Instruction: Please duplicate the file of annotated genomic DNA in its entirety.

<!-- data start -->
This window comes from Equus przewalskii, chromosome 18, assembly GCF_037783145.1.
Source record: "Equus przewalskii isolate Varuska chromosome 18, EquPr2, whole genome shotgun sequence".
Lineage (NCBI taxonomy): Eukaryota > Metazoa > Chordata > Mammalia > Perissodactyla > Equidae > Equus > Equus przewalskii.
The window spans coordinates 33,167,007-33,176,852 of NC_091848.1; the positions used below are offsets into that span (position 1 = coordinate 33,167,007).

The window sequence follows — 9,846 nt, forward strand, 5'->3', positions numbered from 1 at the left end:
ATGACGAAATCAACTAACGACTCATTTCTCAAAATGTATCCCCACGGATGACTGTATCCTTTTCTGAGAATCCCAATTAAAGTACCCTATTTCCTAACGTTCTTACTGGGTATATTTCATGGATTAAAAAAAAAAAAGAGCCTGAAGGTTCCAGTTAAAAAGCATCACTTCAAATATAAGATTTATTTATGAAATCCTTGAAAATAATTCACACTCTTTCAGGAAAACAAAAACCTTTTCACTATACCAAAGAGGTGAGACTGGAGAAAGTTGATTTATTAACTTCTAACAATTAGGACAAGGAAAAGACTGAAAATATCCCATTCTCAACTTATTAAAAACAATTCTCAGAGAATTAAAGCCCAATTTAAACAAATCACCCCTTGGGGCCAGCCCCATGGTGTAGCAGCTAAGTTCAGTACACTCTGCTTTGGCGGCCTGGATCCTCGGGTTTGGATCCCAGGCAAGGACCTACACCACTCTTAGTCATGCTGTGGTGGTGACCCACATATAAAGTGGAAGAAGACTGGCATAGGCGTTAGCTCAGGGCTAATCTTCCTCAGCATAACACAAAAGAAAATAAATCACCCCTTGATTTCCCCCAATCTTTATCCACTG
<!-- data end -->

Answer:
This window comes from Equus przewalskii, chromosome 18, assembly GCF_037783145.1.
Source record: "Equus przewalskii isolate Varuska chromosome 18, EquPr2, whole genome shotgun sequence".
Lineage (NCBI taxonomy): Eukaryota > Metazoa > Chordata > Mammalia > Perissodactyla > Equidae > Equus > Equus przewalskii.
The window spans coordinates 33,167,007-33,176,852 of NC_091848.1; the positions used below are offsets into that span (position 1 = coordinate 33,167,007).

The window sequence follows — 9,846 nt, forward strand, 5'->3', positions numbered from 1 at the left end:
ATGACGAAATCAACTAACGACTCATTTCTCAAAATGTATCCCCACGGATGACTGTATCCTTTTCTGAGAATCCCAATTAAAGTACCCTATTTCCTAACGTTCTTACTGGGTATATTTCATGGATTAAAAAAAAAAAAGAGCCTGAAGGTTCCAGTTAAAAAGCATCACTTCAAATATAAGATTTATTTATGAAATCCTTGAAAATAATTCACACTCTTTCAGGAAAACAAAAACCTTTTCACTATACCAAAGAGGTGAGACTGGAGAAAGTTGATTTATTAACTTCTAACAATTAGGACAAGGAAAAGACTGAAAATATCCCATTCTCAACTTATTAAAAACAATTCTCAGAGAATTAAAGCCCAATTTAAACAAATCACCCCTTGGGGCCAGCCCCATGGTGTAGCAGCTAAGTTCAGTACACTCTGCTTTGGCGGCCTGGATCCTCGGGTTTGGATCCCAGGCAAGGACCTACACCACTCTTAGTCATGCTGTGGTGGTGACCCACATATAAAGTGGAAGAAGACTGGCATAGGCGTTAGCTCAGGGCTAATCTTCCTCAGCATAACACAAAAGAAAATAAATCACCCCTTGATTTCCCCCAATCTTTATCCACTG